The pace of those nominations now rubber-stamped in the Senate is virtually unprecedented. During the first three years of his presidency, Trump has already named 50 appeals court judges (with two nominations pending). By contrast, President Obama had named 24 in that same time frame.
Also alarming is the willingness of Trump and Senate Republicans to ignore the wisdom of the American Bar Association, which has given rare "Not Qualified” ratings to nine nominees, two of whom were confirmed for these lifetime appointments in the past month.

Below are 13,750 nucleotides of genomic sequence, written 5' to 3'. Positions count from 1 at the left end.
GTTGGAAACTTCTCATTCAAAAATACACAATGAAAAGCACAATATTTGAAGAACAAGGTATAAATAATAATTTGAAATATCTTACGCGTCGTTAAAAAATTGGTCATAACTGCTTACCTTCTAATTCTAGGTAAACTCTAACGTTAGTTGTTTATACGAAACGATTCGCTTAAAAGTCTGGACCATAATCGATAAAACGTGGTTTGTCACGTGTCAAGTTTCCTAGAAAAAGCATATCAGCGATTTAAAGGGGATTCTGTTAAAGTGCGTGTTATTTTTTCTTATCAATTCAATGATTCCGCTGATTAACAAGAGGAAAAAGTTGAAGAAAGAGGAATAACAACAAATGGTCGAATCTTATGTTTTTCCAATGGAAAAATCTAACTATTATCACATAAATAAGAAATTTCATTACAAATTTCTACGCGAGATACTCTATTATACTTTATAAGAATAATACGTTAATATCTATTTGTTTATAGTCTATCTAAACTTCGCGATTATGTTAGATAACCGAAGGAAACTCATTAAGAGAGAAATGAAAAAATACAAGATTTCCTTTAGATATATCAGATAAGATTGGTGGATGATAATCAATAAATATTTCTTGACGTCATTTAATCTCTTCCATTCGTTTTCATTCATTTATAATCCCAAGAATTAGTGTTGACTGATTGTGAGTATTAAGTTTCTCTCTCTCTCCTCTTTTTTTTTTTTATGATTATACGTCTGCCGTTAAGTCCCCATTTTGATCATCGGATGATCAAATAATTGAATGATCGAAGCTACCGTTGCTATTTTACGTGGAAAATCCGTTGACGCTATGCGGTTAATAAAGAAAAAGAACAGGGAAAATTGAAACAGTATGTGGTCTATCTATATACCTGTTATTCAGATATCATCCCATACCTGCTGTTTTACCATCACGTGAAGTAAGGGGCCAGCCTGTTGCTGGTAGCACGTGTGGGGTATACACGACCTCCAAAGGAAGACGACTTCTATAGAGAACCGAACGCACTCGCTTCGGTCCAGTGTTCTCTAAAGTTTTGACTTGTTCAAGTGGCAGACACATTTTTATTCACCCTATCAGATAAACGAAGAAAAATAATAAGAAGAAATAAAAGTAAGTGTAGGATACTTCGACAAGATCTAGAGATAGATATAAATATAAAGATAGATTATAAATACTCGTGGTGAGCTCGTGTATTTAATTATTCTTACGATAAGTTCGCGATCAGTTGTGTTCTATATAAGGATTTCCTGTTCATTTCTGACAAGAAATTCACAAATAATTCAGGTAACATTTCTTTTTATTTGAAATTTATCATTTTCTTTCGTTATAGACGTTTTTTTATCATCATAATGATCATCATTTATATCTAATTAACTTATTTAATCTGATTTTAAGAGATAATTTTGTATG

The potential for partisanship is already apparent. The Supreme Court (which has two Trump appointees) recently agreed to hear three cases involving which records the sitting president has to turn over to congressional investigators or to Manhattan District Attorney Cyrus Vance Jr. A decision from the US Court of Appeals for the D.C. Circuit on a House subpoena of some of Trump’s financial records is one of them, and it’s instructive. The 2-1 decision, written by Judge David Tatel, a Democratic appointee, found the congressional committee’s interest in alleged illegal conduct is in “furtherance of its legislative purpose.”
However, newly named Trump appointee Neomi Rao wrote in dissent: “Allowing the committee to issue this subpoena for legislative purposes would turn Congress into a roving inquisition over a co-equal branch of government.”